Posted by: Hugh Griffiths | May 17, 2006

Da Vinci Code: Issues | 01

If you are already fed up with The Da Vinci Code, I suggest you look away now and instead try the post here from Roger Aubrey!

Do we know our Bibles?

I am somewhat embarrassed by the sheer quantity and diversity of books, resources and other teaching materials now available regarding The Da Vinci Code. Whether you would like DVDs, books, articles, magazines or websites there is a vast wealth of DVC stuff aimed at the general Christian market.

Much of the material seems to aimed at capitalising on the huge public interest that follows this best seller, particularly in the wake of the upcoming film release. However from what this mass of resources seems to be fuelled by two main concerns:

  • A desire to engage culture and use DVC as a vehicle for mission
  • A need to educate Christians regarding the truth about Jesus, his life and ministry

There is perhaps a third factor at play – Christian marketing by large ministries, publishing houses and the like, although I would assume that their motives are one or both of the above.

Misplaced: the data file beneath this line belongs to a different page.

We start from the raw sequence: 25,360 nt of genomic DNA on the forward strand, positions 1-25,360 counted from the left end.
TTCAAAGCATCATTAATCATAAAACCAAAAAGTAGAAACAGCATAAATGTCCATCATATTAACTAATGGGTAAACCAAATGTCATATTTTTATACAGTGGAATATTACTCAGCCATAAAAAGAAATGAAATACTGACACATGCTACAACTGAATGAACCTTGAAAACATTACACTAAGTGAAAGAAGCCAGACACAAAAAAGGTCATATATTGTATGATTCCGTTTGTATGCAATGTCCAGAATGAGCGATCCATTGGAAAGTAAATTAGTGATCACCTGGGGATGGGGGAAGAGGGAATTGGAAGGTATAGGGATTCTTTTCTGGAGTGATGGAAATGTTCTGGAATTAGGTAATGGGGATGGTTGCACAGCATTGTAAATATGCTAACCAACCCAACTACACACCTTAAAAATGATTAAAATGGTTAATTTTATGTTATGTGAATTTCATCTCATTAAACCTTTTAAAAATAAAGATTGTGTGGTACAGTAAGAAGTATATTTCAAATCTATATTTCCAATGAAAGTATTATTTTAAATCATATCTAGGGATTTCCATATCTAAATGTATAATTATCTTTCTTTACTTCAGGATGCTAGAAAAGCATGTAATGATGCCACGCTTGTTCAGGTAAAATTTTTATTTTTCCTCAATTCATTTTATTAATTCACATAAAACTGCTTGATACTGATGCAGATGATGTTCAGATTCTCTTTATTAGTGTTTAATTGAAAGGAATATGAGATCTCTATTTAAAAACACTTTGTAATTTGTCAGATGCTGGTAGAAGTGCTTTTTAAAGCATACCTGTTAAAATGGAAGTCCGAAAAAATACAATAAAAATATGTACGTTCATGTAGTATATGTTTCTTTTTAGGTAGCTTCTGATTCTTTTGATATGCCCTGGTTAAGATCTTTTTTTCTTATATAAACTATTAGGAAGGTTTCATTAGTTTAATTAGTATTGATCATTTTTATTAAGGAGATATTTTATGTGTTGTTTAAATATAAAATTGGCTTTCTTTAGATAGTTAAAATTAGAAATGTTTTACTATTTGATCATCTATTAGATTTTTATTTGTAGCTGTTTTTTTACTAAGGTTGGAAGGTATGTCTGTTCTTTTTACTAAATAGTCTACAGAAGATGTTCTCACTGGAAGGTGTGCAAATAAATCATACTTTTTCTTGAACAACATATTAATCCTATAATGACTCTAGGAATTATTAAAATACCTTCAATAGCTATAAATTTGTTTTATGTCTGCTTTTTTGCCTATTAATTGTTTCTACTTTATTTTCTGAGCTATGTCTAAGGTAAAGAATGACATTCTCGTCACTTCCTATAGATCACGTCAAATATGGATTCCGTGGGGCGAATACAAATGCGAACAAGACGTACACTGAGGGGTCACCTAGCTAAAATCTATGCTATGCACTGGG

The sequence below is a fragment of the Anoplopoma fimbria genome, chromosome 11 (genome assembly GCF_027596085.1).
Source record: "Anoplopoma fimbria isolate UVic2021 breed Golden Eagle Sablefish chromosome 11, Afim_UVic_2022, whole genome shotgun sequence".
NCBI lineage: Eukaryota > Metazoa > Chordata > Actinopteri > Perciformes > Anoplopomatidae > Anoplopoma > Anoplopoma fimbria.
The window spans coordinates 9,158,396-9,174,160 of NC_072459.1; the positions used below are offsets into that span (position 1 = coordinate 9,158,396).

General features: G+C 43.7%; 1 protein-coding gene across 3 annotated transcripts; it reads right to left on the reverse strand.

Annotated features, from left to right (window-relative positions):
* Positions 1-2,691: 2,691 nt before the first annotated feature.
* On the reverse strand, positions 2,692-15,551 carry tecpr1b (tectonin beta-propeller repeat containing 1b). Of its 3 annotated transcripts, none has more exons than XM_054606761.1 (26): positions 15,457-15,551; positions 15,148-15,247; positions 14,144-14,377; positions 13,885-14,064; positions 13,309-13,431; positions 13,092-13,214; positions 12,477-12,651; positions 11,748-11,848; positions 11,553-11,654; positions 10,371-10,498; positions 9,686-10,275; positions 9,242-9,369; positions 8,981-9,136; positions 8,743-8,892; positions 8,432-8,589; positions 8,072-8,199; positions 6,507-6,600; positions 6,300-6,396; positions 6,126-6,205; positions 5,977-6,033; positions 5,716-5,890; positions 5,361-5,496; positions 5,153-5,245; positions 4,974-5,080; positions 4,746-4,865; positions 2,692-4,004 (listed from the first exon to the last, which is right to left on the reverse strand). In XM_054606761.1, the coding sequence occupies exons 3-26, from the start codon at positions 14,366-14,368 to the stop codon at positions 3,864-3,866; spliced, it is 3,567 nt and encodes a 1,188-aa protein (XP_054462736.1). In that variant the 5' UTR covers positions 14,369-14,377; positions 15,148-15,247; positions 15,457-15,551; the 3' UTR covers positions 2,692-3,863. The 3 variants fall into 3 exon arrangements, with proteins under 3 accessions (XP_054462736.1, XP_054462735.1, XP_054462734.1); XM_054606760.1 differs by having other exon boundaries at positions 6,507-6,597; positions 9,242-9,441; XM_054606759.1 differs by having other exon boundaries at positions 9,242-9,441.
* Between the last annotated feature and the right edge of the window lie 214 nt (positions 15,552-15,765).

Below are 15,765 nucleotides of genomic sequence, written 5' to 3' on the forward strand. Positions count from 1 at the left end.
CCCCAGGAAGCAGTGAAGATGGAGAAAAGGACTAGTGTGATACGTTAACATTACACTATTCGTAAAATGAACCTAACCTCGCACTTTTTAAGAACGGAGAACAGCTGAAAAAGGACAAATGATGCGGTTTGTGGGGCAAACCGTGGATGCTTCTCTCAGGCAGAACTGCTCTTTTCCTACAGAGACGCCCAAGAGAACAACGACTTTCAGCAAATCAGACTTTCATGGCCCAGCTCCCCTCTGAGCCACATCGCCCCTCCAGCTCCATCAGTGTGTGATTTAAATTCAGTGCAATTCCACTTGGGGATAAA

Both aspirations are to be commended but I do find it difficult to admit that the church needs such basic lessons. After all the main religious ideas suggested by Dan Brown's fiction are refuted by extremely basic doctrine on:

  • The nature and authority of Scripture
  • The nature and divinity of Jesus Christ

Please hear me right – I am not condemning outright resources or DVC materials, after all I too have contributed to the growing pile! However, I am saddened that major parts of the church appear to need help with very fundamental truths in order to be able to respond or engage with culture.

Clearly teachers, preachers and other ministries cannot assume that people hold or are even aware of core beliefs any longer. It seems that some of the reasons for introducing the Creed of Nicea within Christian worship have re-emerged or at least been highlighted again. This statement of orthodoxy from A.D. 325 was not only designed to combat heresy, but also provide basic doctrinal education.

I am generally no great fan of strict belief formulas, statements of faith, orders of service or other artificial religious 'forms of words' which can so easily stifle spiritual life. However, I am still left with the question – do we really know our Bibles?

Previously:

icon_pdf_small.gifDa Vinci Code.pdf| Fiction – it's exactly that!

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Responses

  1. Hi,

    Here’s another interesting article on the Da Vinci code from the bbc.

    http://news.bbc.co.uk/1/hi/entertainment/4757653.stm

    Particularly interesting are the last few paragraphs where the reporter suggests that instead of protesting people would do better to use the film as a talking point to discuss the issues it raises.


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